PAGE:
Judge David Johnson stuck the triple toe loop last week. Not the one from ice skating, though.
Kick some ice.
Will Ferrell continues his streak of sports-themed comedies and delivers another very funny, slightly surreal experience—providing you're a Will Ferrell fan of course.
Facts of the Case
Ferrell is Chazz Michael Michaels, the self-proclaimed "bad boy" of the male figure skating circuit. His routines are lively, spandex-clad and all end with him shooting fire from his fingertips. Jimmy MacElroy (Jon Heder, Napoleon Dynamite), Chazz's arch-rival, takes the classical approach to the sport, trading improvisation for meticulous routine. The two stars despite each other, and when an unfortunate incident erupts between the two following an event, they find each other banned for life from men's figure skating.
But Coach, the wily coach (Craig T. Nelson, Coach) has big things in mind for the two washed-up pros. He's going to bring them together as the first ever male-male skating team, much to the bewilderment of the world, the sport and the Van Waldenbergs (Will Arnett and Amy Poehler), the number one ranked team.
So it's on, as the unlikely duo attempt to make history and a respected sport prepares itself for planet-wide humiliation the only way Will Ferrell knows how to do it: walking around with his shirt off.
I like Will Ferrell. He makes me laugh. Lots. It's rare that I don't laugh lots when I watch a Will Ferrell movie, save for Stranger than Fiction, which can bite me. Talledega Night? Lots of laughing. Anchorman? See "Nights, Talledega." And now there's this movie. I laughed at it. Lots.
Blades of Glory is very funny, and the humor is what you'd expect from Ferrell's comedies. Did you like those other films I listed in the paragraph above? Then you're probably going to like this one. The jokes are sophomoric, but funny and occasionally hyper-bizarre, e.g. the final scene. Gross-out humor and simple parodies, which sometimes seem to be overtaking the comedy genre in Hollywood, are largely missing, save for a surprise decapitation scene. That by the way, I laughed at huge.
Looking at this cast, even if the writing had been cribbed straight from a treatise on post-modern interpretations of Biblical dispensationalism, there's a strong likelihood this movie would have still been funny. Ferrell, Heder, Arnett, Poehler, and Jenna Fischer—an All-Star lineup and each are on their game. Heder in particular shone, changing up his usual slack-jawed comic presentation, to a straight set-up man, a fine complement to his co-star's Alpha Male routine. Arnett and Poehler (married as they are) delivered, and any time an Arrested Development alum gets work is fine by me, as long as it's not Let's Go to Prison. Jenna Fischer is, of course, awesome, so need to go into much more depth here. Finally, Ferrell. He's certainly got his machismo-laden idiot schtick down cold, and Chazz Michael Michaels is pretty much Ricky Bobby with long hair and form-fitting sequins, and it's inspired, but at some point, homeboy's going to have to mix it up a bit.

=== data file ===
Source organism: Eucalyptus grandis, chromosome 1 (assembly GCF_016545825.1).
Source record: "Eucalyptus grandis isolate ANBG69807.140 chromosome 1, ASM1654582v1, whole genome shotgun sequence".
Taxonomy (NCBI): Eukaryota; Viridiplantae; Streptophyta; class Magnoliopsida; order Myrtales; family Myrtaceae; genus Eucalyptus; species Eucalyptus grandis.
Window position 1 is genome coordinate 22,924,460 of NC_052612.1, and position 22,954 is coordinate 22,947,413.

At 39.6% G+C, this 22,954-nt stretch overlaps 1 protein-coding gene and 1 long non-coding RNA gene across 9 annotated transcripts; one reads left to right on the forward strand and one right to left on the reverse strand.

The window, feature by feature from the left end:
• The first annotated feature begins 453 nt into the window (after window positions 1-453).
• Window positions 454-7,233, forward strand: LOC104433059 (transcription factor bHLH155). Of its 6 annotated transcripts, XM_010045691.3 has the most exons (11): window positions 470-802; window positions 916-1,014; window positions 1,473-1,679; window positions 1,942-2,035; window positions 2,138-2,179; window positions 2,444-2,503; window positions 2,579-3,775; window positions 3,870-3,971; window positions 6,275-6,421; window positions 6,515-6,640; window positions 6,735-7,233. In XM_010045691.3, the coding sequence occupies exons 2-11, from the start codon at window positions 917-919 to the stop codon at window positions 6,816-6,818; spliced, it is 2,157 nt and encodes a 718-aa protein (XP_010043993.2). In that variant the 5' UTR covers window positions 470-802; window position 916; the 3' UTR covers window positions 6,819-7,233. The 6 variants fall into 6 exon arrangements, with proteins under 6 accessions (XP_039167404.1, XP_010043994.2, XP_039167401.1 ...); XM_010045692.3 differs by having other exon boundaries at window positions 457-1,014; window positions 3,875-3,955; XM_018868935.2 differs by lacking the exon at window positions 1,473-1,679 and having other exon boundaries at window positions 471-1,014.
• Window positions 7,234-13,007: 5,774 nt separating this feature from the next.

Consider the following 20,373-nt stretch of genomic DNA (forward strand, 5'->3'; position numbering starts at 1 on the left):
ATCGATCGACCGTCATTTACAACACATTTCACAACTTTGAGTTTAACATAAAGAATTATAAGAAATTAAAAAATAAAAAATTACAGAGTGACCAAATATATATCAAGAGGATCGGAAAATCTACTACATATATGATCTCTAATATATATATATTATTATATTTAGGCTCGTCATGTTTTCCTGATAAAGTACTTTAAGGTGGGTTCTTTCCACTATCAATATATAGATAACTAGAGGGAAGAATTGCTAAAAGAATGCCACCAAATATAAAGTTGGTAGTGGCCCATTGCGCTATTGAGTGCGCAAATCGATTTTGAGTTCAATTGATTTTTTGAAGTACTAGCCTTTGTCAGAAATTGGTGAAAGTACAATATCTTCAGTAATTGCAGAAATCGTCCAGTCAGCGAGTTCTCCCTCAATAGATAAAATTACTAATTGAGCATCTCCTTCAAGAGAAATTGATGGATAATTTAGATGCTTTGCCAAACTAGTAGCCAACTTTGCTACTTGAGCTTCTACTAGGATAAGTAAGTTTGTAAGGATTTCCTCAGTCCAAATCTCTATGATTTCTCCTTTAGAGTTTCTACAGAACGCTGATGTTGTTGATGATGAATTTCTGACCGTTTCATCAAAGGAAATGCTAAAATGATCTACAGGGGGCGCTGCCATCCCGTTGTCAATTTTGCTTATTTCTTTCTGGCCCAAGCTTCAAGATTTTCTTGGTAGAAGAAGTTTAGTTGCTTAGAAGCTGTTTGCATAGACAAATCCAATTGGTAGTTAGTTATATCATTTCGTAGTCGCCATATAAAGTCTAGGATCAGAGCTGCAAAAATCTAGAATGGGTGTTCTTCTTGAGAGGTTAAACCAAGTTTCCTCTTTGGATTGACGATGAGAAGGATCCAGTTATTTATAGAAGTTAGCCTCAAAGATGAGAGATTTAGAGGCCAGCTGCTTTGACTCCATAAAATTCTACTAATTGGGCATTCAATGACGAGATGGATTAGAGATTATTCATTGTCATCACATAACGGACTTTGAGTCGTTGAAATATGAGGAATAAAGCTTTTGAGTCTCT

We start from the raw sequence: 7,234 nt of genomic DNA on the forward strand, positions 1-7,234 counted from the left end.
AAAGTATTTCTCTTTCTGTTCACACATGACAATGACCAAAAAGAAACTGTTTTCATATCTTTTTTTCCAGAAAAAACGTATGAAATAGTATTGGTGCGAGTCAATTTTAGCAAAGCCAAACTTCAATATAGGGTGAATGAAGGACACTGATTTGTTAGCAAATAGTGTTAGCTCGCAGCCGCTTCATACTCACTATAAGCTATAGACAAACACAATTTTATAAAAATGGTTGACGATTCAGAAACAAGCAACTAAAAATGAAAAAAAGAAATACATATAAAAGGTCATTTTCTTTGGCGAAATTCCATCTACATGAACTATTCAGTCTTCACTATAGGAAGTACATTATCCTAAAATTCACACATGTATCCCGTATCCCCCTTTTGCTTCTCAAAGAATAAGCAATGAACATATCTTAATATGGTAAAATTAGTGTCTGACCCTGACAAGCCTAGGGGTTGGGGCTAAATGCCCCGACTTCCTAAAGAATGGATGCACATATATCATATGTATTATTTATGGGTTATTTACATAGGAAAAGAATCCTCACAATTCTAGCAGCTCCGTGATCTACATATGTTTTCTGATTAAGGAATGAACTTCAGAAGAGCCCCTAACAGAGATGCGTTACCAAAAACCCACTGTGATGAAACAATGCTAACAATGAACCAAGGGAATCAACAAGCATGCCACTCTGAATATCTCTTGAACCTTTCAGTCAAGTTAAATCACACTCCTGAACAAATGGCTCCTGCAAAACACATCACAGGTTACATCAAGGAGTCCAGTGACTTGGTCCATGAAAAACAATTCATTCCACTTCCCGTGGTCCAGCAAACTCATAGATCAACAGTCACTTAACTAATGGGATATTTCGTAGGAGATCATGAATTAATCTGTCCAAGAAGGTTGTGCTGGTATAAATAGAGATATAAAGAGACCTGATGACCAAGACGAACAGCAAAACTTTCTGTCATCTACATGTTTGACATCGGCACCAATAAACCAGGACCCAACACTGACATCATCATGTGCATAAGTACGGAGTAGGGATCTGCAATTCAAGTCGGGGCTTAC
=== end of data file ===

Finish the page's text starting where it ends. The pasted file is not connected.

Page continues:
Anyway, to sum up: Blades of Glory = funny.
Onto the HD portion of this review. Frankly, I found the video presentation (1.85:1, 1080p) disappointing. The picture quality was nowhere near as sharp as it should have been, especially considering how bright and vibrant this film is. Colors were drab and detailing soft, a far cry from my current PQ ice skating reference disc, Miracle. Paramount should have come up bigger with their kick-off release in the HD-DVD-exclusive era. The 5.1 Dolby Digital Plus audio mix fares better, providing a crisp overall experience.
The high-def extras are the same as the standard-def's offering, with a handful presented in HD. Those are: the making-of documentary, "Celebrities on Thin Ice" featurette, the costuming featurette, "Arnett and Poehler, a Family Affair," which, by the way, is hilarious, "20 Questions with Scott Hamilton," "Hector: Portrait of a Psychofan," the deleted scenes, gag reel, and alternate takes. Left out in the cold is the MovieFone Unscripted segment with Ferrell, Heder and Arnett (also hilarious), the "Blades of Glory" music video and photo galley. Overall, it's a fine set of extras, and there is a lot here, but a lack of spiffy HD-DVD bonus material is a downer.
This movie is funny and I recommend it, though the picture quality was a disappointment and the dearth of high-def extras were a missed opportunity for Paramount.
These suckas are as cool as ice.
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Scales of Justice
• Making-of Documentary
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